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What you need to know for 01/21/2018

STAR recipients told to be patient

STAR recipients told to be patient

Assessors around the region were swamped Tuesday with calls and visits from residents trying to foll

Don’t try to re-submit STAR tax exemption forms just yet.

Assessors around the region were swamped Tuesday with calls and visits from residents trying to follow a law proposed in the state Legislature’s budget bills.

If passed, the law will require every homeowner to register for the STAR exemption again by April 2014. The goal is to weed out fraudulent applications — homeowners are only allowed to get the tax break on their primary residence, but some people are getting it on two or more homes.

However, the proposal has not yet been voted into law. And if it passes, it’s not clear how residents will re-register. Filing personal income taxes might be all that’s required, meaning almost everyone will have satisfied the law by April 15 without taking any special action.

Assessors said they have no idea how the state wants them to gather STAR exemption registrations, and they can’t collect any registrations yet.

“Give it a couple more days, weeks. Let us sort it out,” said Rotterdam town Assessor John Macejka Jr.

He’s hoping the state Department of Taxation and Finance will be able to do the bulk of the registration work.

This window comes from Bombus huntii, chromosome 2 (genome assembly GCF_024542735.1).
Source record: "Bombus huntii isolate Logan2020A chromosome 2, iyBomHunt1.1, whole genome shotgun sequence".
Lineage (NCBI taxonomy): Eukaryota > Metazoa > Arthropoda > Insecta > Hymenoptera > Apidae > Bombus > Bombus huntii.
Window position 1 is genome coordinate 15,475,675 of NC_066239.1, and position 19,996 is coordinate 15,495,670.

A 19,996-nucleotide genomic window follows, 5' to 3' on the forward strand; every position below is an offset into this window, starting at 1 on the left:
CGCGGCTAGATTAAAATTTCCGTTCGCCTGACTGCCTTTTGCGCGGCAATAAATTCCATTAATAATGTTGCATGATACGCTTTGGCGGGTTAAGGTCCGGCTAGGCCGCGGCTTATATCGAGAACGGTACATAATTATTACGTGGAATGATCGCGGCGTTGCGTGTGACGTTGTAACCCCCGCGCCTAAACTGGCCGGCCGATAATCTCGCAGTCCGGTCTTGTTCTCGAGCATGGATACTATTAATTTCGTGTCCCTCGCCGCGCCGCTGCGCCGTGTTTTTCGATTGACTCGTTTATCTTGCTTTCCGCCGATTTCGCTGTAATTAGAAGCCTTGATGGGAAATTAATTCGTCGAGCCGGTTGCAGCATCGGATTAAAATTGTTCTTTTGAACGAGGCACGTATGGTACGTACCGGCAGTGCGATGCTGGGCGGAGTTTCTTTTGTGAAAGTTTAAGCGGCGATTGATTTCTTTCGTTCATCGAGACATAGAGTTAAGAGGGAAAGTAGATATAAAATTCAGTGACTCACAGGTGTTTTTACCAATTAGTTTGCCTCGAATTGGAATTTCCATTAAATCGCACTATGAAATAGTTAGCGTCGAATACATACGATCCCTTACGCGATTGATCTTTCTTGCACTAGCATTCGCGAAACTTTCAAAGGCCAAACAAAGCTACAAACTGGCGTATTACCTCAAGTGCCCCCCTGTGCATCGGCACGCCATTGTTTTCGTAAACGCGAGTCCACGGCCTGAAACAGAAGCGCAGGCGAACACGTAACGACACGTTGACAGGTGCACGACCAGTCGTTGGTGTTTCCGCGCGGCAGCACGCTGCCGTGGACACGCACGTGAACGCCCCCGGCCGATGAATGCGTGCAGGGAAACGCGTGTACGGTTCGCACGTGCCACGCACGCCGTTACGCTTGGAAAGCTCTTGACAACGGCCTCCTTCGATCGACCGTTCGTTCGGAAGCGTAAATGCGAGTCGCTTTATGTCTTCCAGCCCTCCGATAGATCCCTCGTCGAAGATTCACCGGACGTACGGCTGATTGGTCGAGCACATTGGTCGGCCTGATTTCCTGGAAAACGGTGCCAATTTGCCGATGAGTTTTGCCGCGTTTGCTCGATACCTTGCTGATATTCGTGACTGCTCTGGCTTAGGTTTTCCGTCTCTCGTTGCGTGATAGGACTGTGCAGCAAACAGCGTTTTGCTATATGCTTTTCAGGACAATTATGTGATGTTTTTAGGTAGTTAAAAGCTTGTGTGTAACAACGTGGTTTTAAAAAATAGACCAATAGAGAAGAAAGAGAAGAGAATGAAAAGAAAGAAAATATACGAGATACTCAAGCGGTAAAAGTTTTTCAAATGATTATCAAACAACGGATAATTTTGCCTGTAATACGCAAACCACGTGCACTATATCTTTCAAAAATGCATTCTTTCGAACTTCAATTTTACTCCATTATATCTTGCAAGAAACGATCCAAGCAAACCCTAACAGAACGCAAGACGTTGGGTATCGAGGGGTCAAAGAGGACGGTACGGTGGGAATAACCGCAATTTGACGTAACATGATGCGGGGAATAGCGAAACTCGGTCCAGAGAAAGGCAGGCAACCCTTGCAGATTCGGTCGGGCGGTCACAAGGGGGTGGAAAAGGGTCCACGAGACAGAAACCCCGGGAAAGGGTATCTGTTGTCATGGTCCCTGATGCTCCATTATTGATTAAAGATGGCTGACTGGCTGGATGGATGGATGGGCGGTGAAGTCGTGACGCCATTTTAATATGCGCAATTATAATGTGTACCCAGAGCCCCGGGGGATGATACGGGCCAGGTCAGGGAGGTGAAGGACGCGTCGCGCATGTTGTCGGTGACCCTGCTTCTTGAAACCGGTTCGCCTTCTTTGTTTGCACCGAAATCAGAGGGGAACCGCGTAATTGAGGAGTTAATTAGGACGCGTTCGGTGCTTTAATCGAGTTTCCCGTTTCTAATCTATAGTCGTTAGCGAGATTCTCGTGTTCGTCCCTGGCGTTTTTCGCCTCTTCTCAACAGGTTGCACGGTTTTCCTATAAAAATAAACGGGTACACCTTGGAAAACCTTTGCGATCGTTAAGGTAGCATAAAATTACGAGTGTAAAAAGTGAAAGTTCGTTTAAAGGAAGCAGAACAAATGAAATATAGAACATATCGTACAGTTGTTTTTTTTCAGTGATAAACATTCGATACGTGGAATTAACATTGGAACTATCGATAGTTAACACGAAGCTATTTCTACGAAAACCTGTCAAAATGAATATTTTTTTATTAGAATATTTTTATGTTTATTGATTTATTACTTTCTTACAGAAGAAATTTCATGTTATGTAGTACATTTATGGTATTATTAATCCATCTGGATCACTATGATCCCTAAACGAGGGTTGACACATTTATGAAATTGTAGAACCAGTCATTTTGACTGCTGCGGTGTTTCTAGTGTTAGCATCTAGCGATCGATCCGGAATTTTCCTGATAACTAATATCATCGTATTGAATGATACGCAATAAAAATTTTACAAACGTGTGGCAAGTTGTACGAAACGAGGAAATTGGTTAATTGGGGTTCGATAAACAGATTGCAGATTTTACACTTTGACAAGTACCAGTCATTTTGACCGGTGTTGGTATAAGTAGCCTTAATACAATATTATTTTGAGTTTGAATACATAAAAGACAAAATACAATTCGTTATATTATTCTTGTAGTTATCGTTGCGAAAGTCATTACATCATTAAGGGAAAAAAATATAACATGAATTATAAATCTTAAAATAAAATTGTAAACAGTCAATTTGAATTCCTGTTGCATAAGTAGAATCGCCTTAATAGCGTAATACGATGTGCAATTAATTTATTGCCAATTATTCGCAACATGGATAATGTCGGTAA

“They have started doing that,” he said, noting that he got information from the department about double-dippers when they filed their taxes this year. “They might see if they can do some kind of mass, electronic checking of who should be getting the STAR and who shouldn’t.”

If everyone must re-register in person, it could cause significant problems.

“We don’t want to go through what we did 13 years ago, when they implemented [an amendment to] this. That was lines out the door,” Macejka said.

In the city of Amsterdam, Assessor Calvin Cline calculated that it would cost at least $7,200 to mail the applications to every STAR-eligible resident and collect the data.

“That’s an unfunded mandate. That’s another area in which I take exception — especially with a governor who pledged a year or two ago to reduce unfunded mandates,” Cline said.

Once all the data is turned in, his assistant would have to enter it all into a database — which he calculated would take nearly seven weeks if she spent six hours of every seven-hour day on the task.

“I think whatever cost-benefit analysis was considered by the state may not have taken into consideration that municipalities like mine have already purged duplicate STAR exemptions,” he said. “How many can be left?”

Schenectady also recently investigated and purged duplicate STAR exemptions. City Assessor Tina Dimitriadis told residents not to worry about re-registering for now.

“No law has been passed yet,” she said. “They do not have to do anything yet.”

She advised residents to wait until September.

Other assessors were preparing for a quicker turnaround — but not until the law is passed.

“As soon as we learn more, we will probably make some sort of announcement, once we know how people will be affected,” said Saratoga Springs Assistant Assessor Tony Popolizio.

In Glenville, the message was the same.

“It could change tomorrow,” said town Assessor Carol Corbett. “It’s not law yet.”

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